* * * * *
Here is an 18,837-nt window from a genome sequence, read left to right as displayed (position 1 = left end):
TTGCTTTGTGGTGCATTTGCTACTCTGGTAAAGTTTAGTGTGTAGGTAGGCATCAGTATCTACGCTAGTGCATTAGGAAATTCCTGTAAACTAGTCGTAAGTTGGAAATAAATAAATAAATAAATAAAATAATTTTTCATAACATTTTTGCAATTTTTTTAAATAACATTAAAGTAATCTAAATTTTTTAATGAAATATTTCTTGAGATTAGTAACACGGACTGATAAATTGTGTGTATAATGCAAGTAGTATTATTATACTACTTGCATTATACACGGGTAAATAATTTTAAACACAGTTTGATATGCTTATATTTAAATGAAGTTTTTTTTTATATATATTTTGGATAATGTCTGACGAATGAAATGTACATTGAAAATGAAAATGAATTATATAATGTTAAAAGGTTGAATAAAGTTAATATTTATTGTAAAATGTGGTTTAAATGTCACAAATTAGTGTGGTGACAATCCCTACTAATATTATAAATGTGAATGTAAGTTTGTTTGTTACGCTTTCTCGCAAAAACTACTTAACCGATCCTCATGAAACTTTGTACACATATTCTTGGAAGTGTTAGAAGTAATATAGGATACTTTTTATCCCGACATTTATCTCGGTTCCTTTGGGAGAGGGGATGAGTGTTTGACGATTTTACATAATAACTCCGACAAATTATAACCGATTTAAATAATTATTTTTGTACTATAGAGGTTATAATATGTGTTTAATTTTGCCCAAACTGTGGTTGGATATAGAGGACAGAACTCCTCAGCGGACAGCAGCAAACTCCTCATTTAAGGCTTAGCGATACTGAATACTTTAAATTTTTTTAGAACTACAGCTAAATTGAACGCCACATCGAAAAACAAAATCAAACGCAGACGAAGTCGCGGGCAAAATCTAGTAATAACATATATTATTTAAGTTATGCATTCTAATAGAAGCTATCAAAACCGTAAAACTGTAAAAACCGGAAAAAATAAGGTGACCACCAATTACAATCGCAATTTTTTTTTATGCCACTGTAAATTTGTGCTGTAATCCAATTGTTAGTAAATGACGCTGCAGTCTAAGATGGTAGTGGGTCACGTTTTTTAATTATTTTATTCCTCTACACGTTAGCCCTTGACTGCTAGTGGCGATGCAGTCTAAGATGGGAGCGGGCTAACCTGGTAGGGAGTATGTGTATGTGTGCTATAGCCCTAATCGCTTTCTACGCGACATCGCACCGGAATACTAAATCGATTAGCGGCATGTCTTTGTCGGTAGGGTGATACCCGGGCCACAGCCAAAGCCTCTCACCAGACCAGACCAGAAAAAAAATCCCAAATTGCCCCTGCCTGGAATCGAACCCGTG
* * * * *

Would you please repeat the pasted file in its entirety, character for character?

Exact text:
Here is an 18,837-nt window from a genome sequence, read left to right as displayed (position 1 = left end):
TTGCTTTGTGGTGCATTTGCTACTCTGGTAAAGTTTAGTGTGTAGGTAGGCATCAGTATCTACGCTAGTGCATTAGGAAATTCCTGTAAACTAGTCGTAAGTTGGAAATAAATAAATAAATAAATAAAATAATTTTTCATAACATTTTTGCAATTTTTTTAAATAACATTAAAGTAATCTAAATTTTTTAATGAAATATTTCTTGAGATTAGTAACACGGACTGATAAATTGTGTGTATAATGCAAGTAGTATTATTATACTACTTGCATTATACACGGGTAAATAATTTTAAACACAGTTTGATATGCTTATATTTAAATGAAGTTTTTTTTTATATATATTTTGGATAATGTCTGACGAATGAAATGTACATTGAAAATGAAAATGAATTATATAATGTTAAAAGGTTGAATAAAGTTAATATTTATTGTAAAATGTGGTTTAAATGTCACAAATTAGTGTGGTGACAATCCCTACTAATATTATAAATGTGAATGTAAGTTTGTTTGTTACGCTTTCTCGCAAAAACTACTTAACCGATCCTCATGAAACTTTGTACACATATTCTTGGAAGTGTTAGAAGTAATATAGGATACTTTTTATCCCGACATTTATCTCGGTTCCTTTGGGAGAGGGGATGAGTGTTTGACGATTTTACATAATAACTCCGACAAATTATAACCGATTTAAATAATTATTTTTGTACTATAGAGGTTATAATATGTGTTTAATTTTGCCCAAACTGTGGTTGGATATAGAGGACAGAACTCCTCAGCGGACAGCAGCAAACTCCTCATTTAAGGCTTAGCGATACTGAATACTTTAAATTTTTTTAGAACTACAGCTAAATTGAACGCCACATCGAAAAACAAAATCAAACGCAGACGAAGTCGCGGGCAAAATCTAGTAATAACATATATTATTTAAGTTATGCATTCTAATAGAAGCTATCAAAACCGTAAAACTGTAAAAACCGGAAAAAATAAGGTGACCACCAATTACAATCGCAATTTTTTTTTATGCCACTGTAAATTTGTGCTGTAATCCAATTGTTAGTAAATGACGCTGCAGTCTAAGATGGTAGTGGGTCACGTTTTTTAATTATTTTATTCCTCTACACGTTAGCCCTTGACTGCTAGTGGCGATGCAGTCTAAGATGGGAGCGGGCTAACCTGGTAGGGAGTATGTGTATGTGTGCTATAGCCCTAATCGCTTTCTACGCGACATCGCACCGGAATACTAAATCGATTAGCGGCATGTCTTTGTCGGTAGGGTGATACCCGGGCCACAGCCAAAGCCTCTCACCAGACCAGACCAGAAAAAAAATCCCAAATTGCCCCTGCCTGGAATCGAACCCGTG